Chamomile tea to ease cramps and restlessness. Aloe to heal burns. Rue to ward off mal de ojo—the evil eye.

Those are just some of the herbal secrets author Mimi Prunella Hernandez learned from her Mexican abuelita as she watched her grandmother lovingly gather weeds and pluck leaves for home remedies to treat common ailments. Later, Hernandez pulled from her maternal Colombian roots to dive deeper into the world of herbalism—accumulating years of knowledge now shared in the upcoming book, National Geographic Herbal: 100 Herbs From the World’s Healing Traditions.

“My bioregional lens as an herbalist of 27 years focuses on plants of the eastern United States, while my cultural perspective is steeped in Latin American folk herbalism,” writes Hernandez, who also is the executive director of the American Herbalists Guild. “My clinical training is rooted in Western herbalism with a pinch of Ayurveda. I draw from my own unique tapestry—my heritage, upbringing, scholarly pursuits, and clinical experience—joined with sound, evidence-based information balancing science, tradition, and intuition.

“Herbalism has shown me that even through the darkest grief,” she continues, “I can find solace in the plants.”

Here are half a dozen herbs and their therapeutic uses:


Crowned the “king of bitters,” this herb originates from the forests and hillsides of India and Sri Lanka. Andrographis is revered for its potential immunity-enhancing properties and is often suggested at the first sign of a potential viral or bacterial infection. This potent herb is rich in flavonoid compounds, which may help in easing allergies and alleviating congestion. Andrographis may also promote heart health by relaxing the blood vessels, lowering blood pressure, and preventing clots.


This spicy red chili pepper offers a medicinal kick. One bite can make your senses dance a cha-cha. The aftereffects of streaming tears, running nose, drooling mouth, and spiked adrenaline can even boost heart rate and raise metabolism. Herbalists use chili peppers in countless ways, including for kitchen first aid. Not only can a dusting of cayenne powder help curb bleeding from small cuts, but it also serves as a potent numbing antiseptic. A topical poultice of raw chili pepper or a liniment of cayenne-infused vinegar rubbed into achy joints or slow-healing ulcers can elicit a rush of invigorating blood flow, known as rubefacient activity. In addition, cayenne is an antioxidant powerhouse that nourishes the cardiovascular system.


A common wildflower that thrives across North America, this perennial helps allay seasonal irritations. While goldenrod’s showy blooms often take the blame for seasonal allergies caused by ragweed, this plant can actually help clear up the runny, weepy, or watery symptoms associated with all kinds of allergic reactions. Taken as a tonic over time, goldenrod can remarkably boost resistance to allergens by strengthening the integrity of leaky mucus membranes. The gentle astringency of a tea or tincture made from the flowering tops dries up the drippiness of colds and flu, while also eliciting a gentle sweat that can cool down a fever.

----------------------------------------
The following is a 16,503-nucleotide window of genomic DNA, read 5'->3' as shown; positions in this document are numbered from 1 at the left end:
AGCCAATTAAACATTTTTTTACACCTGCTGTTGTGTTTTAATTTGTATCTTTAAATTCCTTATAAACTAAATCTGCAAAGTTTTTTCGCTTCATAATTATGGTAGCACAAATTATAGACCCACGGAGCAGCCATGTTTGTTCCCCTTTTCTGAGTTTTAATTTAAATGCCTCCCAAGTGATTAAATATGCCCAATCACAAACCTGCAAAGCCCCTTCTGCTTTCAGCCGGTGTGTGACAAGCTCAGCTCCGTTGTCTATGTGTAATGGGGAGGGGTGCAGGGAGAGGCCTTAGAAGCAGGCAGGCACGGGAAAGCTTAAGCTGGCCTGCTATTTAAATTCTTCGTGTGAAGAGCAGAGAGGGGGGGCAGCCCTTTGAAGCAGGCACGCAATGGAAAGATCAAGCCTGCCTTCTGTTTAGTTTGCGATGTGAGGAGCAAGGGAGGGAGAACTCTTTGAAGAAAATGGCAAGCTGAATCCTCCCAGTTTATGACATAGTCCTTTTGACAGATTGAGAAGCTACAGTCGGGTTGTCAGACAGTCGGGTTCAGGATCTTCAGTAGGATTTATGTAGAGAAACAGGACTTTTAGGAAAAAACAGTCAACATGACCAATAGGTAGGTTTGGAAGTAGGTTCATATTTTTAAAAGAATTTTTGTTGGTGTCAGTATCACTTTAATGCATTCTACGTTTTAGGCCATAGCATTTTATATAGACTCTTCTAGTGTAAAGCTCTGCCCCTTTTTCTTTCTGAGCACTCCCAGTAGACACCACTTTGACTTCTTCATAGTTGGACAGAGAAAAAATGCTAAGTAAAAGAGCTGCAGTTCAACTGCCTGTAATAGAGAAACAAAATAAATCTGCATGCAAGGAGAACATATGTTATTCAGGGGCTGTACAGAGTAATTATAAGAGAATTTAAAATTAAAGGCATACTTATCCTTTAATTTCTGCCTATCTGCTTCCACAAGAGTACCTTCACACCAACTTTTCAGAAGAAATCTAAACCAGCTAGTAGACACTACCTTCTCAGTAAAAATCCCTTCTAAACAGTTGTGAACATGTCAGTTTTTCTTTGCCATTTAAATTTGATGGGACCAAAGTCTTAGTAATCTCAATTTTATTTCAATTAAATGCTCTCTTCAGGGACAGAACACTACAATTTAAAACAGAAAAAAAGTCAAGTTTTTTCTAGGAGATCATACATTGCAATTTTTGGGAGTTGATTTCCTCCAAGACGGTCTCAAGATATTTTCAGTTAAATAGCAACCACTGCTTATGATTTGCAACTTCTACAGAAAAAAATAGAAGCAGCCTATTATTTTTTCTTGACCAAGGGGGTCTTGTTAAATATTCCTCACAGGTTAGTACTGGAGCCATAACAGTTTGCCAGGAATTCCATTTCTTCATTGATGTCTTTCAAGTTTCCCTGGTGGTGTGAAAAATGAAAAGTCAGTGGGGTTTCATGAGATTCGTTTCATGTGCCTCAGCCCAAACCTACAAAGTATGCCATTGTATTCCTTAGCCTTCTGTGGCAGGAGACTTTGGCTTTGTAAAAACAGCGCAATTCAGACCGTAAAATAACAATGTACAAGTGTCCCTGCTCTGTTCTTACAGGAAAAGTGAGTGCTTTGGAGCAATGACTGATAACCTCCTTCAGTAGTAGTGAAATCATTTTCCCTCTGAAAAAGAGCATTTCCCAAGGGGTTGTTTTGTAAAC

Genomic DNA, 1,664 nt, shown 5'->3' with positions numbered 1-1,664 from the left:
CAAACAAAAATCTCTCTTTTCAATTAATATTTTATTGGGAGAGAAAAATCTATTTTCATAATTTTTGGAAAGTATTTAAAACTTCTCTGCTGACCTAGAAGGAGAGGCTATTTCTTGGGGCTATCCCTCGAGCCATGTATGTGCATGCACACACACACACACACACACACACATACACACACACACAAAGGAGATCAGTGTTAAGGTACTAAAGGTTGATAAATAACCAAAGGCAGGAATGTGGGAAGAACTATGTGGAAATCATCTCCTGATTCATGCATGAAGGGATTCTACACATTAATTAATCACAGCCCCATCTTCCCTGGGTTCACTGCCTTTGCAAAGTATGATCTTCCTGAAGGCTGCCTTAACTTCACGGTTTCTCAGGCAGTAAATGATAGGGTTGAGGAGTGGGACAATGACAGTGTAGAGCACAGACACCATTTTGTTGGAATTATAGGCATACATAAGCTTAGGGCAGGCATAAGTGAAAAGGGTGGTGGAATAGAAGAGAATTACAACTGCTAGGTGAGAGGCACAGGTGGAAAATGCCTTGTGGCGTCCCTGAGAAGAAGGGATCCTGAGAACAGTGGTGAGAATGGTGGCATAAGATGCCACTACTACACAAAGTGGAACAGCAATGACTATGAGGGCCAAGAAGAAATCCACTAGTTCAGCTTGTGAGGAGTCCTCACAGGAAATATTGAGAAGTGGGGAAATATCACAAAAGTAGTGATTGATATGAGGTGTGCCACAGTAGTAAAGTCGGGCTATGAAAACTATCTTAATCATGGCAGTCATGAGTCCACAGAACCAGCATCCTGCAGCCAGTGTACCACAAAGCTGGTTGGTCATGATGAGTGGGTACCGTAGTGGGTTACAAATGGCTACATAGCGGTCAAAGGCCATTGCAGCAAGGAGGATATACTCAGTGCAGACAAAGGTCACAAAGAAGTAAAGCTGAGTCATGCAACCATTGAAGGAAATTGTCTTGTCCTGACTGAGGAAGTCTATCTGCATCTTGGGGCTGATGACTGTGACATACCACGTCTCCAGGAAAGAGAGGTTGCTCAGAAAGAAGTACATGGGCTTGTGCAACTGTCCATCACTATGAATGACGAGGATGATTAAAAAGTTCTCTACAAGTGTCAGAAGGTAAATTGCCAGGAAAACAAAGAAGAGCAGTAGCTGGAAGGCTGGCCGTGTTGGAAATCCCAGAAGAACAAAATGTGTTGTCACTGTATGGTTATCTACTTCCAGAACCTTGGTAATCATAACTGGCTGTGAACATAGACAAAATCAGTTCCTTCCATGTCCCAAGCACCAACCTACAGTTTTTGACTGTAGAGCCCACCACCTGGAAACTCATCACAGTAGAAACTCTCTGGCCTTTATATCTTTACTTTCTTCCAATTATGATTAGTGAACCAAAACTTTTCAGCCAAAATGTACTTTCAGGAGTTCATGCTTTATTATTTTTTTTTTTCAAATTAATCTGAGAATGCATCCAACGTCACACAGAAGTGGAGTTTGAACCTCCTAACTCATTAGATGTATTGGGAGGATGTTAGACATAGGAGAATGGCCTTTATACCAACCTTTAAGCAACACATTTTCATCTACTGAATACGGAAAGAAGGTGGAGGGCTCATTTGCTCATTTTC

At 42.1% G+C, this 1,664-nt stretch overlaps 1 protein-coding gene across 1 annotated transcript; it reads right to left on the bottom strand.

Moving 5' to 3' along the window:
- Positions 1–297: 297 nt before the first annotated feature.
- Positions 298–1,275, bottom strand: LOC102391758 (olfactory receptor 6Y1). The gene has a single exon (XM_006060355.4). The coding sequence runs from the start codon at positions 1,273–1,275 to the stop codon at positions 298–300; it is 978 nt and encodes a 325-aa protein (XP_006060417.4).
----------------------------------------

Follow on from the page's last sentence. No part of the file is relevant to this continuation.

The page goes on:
Submerged in water, this herb’s bluish-green oval leaves shine with an iridescence reminiscent of fine silver. This jewel of North American forests is also known as spotted touch-me-not, for its characteristic dotted orange flowers and projectile seeds. It grows in dense patches along ditches, streams, fence lines, moist fields, and forest edges. In many rural parts of the United States, jewelweed is well known for its healing virtues. The succulent stems in particular are full of soothing mucilage that can offer cooling relief from itching and burning associated with such skin irritations such as bug bites, burns, and rashes. Jewelweed is also thought to actually neutralize the toxins in poison ivy just as they are exposed to the skin, so it can be used as a preemptive cleansing agent. Many hikers and outdoor enthusiasts have learned to trust this method of rash prevention.


The herb plantain (unrelated to the banana-like fruit of the same name) boasts a presence on all inhabited continents and may even be growing as a weed in your backyard. A resilient lover of disturbed soil sites, it’s found popping up in sidewalk cracks, along trail edges, in open fields, and on sunny creek sides. Plantain enjoys a reputation as the original “green bandage” due to its first aid application for minor skin irritations, cuts, and scrapes. Touting the complementary qualities of tightening astringency and soothing mucilage, plantain seals abrasions while calming and cooling inflammation such as hemorrhoids and rashes.

Lemon balm

The herbalist’s heart revels in pure joy at the delightfully uplifting fragrance of lemon balm. This plant plays a beneficial role in the garden, summoning bees and pollinators while warding off gnats and mosquitoes. Lemon balm, also called heart’s delight, is said to bring merriment to those who use it. It is especially sought out by herbalists as an uplifting antidepressant to shine light on the winter blues. A tea or tincture of lemon balm can be taken any time of the year upon waking to fend off morning doldrums and soften anxiety. Lemon balm allays stress and quiets mental chatter, so it can also be taken at night to promote restful sleep. A glycerin extract of lemon balm conveniently placed on the nightstand can help both young and old recover from dark dreams when consumed in the wake of a nightmare.

This material was excerpted and adapted from National Geographic Herbal: 100 Herbs From the World’s Healing TraditionsThe authoritative guide offers crucial information for the health-minded consumer, wellness advocate, gardener, and naturalist.